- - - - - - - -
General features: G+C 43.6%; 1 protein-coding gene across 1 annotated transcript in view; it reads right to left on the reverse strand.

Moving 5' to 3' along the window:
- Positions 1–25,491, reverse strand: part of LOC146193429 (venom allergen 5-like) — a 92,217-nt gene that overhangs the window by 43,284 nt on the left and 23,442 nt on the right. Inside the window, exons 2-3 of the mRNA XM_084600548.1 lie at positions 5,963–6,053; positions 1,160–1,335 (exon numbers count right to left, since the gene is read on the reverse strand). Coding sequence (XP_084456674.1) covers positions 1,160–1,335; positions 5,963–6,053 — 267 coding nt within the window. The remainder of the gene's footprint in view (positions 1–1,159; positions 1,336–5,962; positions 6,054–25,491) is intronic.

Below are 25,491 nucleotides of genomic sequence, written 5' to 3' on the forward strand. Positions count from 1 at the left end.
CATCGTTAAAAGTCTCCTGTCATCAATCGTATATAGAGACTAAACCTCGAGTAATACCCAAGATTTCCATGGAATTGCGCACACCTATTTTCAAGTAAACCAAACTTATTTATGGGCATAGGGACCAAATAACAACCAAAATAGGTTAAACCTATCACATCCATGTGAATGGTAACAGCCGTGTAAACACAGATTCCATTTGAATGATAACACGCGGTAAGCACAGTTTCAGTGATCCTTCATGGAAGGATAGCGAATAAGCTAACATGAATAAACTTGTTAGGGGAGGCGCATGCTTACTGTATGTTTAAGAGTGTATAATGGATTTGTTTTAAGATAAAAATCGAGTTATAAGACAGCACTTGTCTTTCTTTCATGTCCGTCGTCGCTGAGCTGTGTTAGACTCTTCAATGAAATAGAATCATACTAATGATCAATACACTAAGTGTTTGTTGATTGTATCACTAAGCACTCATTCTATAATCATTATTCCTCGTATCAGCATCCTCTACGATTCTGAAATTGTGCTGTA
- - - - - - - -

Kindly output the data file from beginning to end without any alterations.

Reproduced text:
General features: G+C 43.6%; 1 protein-coding gene across 1 annotated transcript in view; it reads right to left on the reverse strand.

Moving 5' to 3' along the window:
- Positions 1–25,491, reverse strand: part of LOC146193429 (venom allergen 5-like) — a 92,217-nt gene that overhangs the window by 43,284 nt on the left and 23,442 nt on the right. Inside the window, exons 2-3 of the mRNA XM_084600548.1 lie at positions 5,963–6,053; positions 1,160–1,335 (exon numbers count right to left, since the gene is read on the reverse strand). Coding sequence (XP_084456674.1) covers positions 1,160–1,335; positions 5,963–6,053 — 267 coding nt within the window. The remainder of the gene's footprint in view (positions 1–1,159; positions 1,336–5,962; positions 6,054–25,491) is intronic.

Below are 25,491 nucleotides of genomic sequence, written 5' to 3' on the forward strand. Positions count from 1 at the left end.
CATCGTTAAAAGTCTCCTGTCATCAATCGTATATAGAGACTAAACCTCGAGTAATACCCAAGATTTCCATGGAATTGCGCACACCTATTTTCAAGTAAACCAAACTTATTTATGGGCATAGGGACCAAATAACAACCAAAATAGGTTAAACCTATCACATCCATGTGAATGGTAACAGCCGTGTAAACACAGATTCCATTTGAATGATAACACGCGGTAAGCACAGTTTCAGTGATCCTTCATGGAAGGATAGCGAATAAGCTAACATGAATAAACTTGTTAGGGGAGGCGCATGCTTACTGTATGTTTAAGAGTGTATAATGGATTTGTTTTAAGATAAAAATCGAGTTATAAGACAGCACTTGTCTTTCTTTCATGTCCGTCGTCGCTGAGCTGTGTTAGACTCTTCAATGAAATAGAATCATACTAATGATCAATACACTAAGTGTTTGTTGATTGTATCACTAAGCACTCATTCTATAATCATTATTCCTCGTATCAGCATCCTCTACGATTCTGAAATTGTGCTGTA